Google AdSense uses cookies to improve advertising. Some common applications are to target advertising based on what’s relevant to a user, to improve reporting on campaign performance and to avoid showing ads that the user has already seen.

Note: Cookies themselves contain no personally identifiable information. Depending on the publisher’s and the user’s settings, information associated with cookies used in advertising may be added to the user’s Google account.

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Opting out of ads personalisation

If a user opts out of ads personalisation using Google’s Ads Settings, they will no longer receive personalised advertising from Google.

Google uses cookies like NID and SID to help customise adverts on Google properties, such as Google Search. For example, Google use such cookies to remember your most recent searches, your previous interactions with an advertiser’s adverts or search results and your visits to an advertiser’s website. This helps Google to show you customised adverts on Google.

Google also use one or more cookies for advertising that it serves across the web. One of the main advertising cookies on non-Google sites is named ‘IDE‘ and is stored in browsers under the domain doubleclick.net. Another is stored in google.com and is called ANID. Google uses other cookies with names such as DSID, FLC, AID, TAID and exchange_uid. Other Google properties, such as YouTube, may also use these cookies to show you more relevant adverts.

Sometimes advertising cookies may be set on the domain of the site that you’re visiting. In the case of advertising Google serves across the web, cookies named ‘__gads’ or ‘__gac’ may be set on the domain of the site that you’re visiting. Unlike cookies that are set on Google’s own domains, these cookies can’t be read by Google when you’re on a site other than the one on which they were set. They serve purposes such as measuring interactions with the ads on that domain and preventing the same ads from being shown to you too many times.

Google also uses conversion cookies whose main purpose is to help advertisers determine how many times the people who click on their adverts end up purchasing their products. These cookies allow Google and the advertiser to determine that you clicked on the advert and later visited the advertiser site. Conversion cookies are not used by Google for personalised ad targeting and persist for a limited time only.

A cookie named ‘Conversion‘ is dedicated to this purpose. It’s generally set in the googleadservices.com domain or the google.com domain. Some of Google other cookies may be used to measure conversion events as well. For example, DoubleClick and Google Analytics cookies may also be used for this purpose.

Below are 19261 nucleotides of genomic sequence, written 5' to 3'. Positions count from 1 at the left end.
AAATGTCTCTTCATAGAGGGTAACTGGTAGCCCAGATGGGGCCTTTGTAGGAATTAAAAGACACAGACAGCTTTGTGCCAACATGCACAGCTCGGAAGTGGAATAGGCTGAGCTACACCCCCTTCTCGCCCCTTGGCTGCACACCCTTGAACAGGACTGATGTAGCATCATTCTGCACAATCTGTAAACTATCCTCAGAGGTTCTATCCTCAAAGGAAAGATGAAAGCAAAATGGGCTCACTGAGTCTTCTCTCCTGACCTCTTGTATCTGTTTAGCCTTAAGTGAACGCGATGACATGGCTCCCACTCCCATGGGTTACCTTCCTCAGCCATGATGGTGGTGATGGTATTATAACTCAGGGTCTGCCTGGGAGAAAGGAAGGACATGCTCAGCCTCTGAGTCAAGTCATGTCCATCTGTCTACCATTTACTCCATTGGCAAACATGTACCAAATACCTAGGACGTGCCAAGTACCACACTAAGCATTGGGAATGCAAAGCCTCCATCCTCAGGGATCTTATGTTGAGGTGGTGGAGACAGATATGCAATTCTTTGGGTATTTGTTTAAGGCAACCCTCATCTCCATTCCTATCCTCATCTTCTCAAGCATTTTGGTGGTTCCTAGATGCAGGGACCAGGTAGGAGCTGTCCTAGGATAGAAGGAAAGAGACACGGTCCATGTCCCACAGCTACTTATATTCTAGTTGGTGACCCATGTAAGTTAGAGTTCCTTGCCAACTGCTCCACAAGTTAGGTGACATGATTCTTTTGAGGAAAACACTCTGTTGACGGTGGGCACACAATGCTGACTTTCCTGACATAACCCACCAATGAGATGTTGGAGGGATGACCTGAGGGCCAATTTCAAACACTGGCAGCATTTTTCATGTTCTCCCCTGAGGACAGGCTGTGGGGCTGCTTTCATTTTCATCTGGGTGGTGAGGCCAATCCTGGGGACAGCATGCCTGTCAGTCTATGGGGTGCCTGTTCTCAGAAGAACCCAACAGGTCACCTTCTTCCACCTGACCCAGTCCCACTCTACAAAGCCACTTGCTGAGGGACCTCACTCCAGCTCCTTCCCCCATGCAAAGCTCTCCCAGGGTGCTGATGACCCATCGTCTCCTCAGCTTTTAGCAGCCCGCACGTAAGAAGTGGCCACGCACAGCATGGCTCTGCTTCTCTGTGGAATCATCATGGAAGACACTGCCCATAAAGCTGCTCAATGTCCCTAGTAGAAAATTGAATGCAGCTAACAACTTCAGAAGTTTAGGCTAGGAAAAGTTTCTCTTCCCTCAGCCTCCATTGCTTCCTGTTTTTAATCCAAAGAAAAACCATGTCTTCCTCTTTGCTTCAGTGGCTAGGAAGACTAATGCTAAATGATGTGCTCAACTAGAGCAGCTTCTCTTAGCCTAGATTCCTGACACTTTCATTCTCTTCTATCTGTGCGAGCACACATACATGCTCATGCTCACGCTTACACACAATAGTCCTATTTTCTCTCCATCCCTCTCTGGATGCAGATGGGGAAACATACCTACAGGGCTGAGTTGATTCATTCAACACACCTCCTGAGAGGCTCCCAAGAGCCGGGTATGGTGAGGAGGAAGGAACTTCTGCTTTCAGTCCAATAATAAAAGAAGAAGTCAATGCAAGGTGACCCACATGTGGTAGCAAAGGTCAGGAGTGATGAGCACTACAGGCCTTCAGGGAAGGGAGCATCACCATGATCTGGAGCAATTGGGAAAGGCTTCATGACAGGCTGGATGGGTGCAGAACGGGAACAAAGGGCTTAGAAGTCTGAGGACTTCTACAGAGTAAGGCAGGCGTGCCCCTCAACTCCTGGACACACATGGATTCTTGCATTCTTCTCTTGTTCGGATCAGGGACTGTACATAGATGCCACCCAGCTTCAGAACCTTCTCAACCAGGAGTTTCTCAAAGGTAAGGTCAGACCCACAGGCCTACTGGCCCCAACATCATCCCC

Google also use cookies named ‘AID’, ‘DSID’ and ‘TAID’, which are used to link your activity across devices if you’ve previously signed in to your Google Account on another device. Google does this to coordinate that the ads you see across devices and measure conversion events. These cookies may be set on the domains google.com/ads, google.com/ads/measurement or googleadservices.com. If you don’t want the ads that you see to be coordinated across your devices, you can opt out of Ads Personalisation using Ads Settings.

When does AdSense send cookies to a browser?
AdSense sends a cookie to the user’s browser after any impression, click or other activity that results in a call to Google servers. If the browser accepts the cookie, the cookie is stored on the browser.

Most commonly, AdSense sends a cookie to the browser when a user visits a page that shows Google ads. Pages with Google ads include ad tags that instruct browsers to request ad content from Google servers. When the server delivers the ad content, it also sends a cookie. But a page doesn’t have to show Google ads for this to happen; it just needs to include Google ad tags, which might load a click tracker or impression pixel instead.

Notify users about cookies
All publishers must clearly display a privacy policy notifying visitors about the site’s use of cookies. In addition, all publishers must comply with applicable laws regarding the collection of information from site visitors.

Third-party and first-party cookies
Cookies are categorised as third-party or first-party depending on whether they’re associated with the domain of the site that a user visits. Third-party cookies are associated with a domain that’s different from the domain of the site that a user visits. The third-party cookies used by AdSense for advertising purposes may be associated with the doubleclick.net or country-specific Google domains such as google.com.

Note that this doesn’t change the name or content of the actual cookie. The difference between a third-party cookie and a first-party cookie is only a matter of which domain a browser is pointed towards. An identical cookie might be sent in either scenario.

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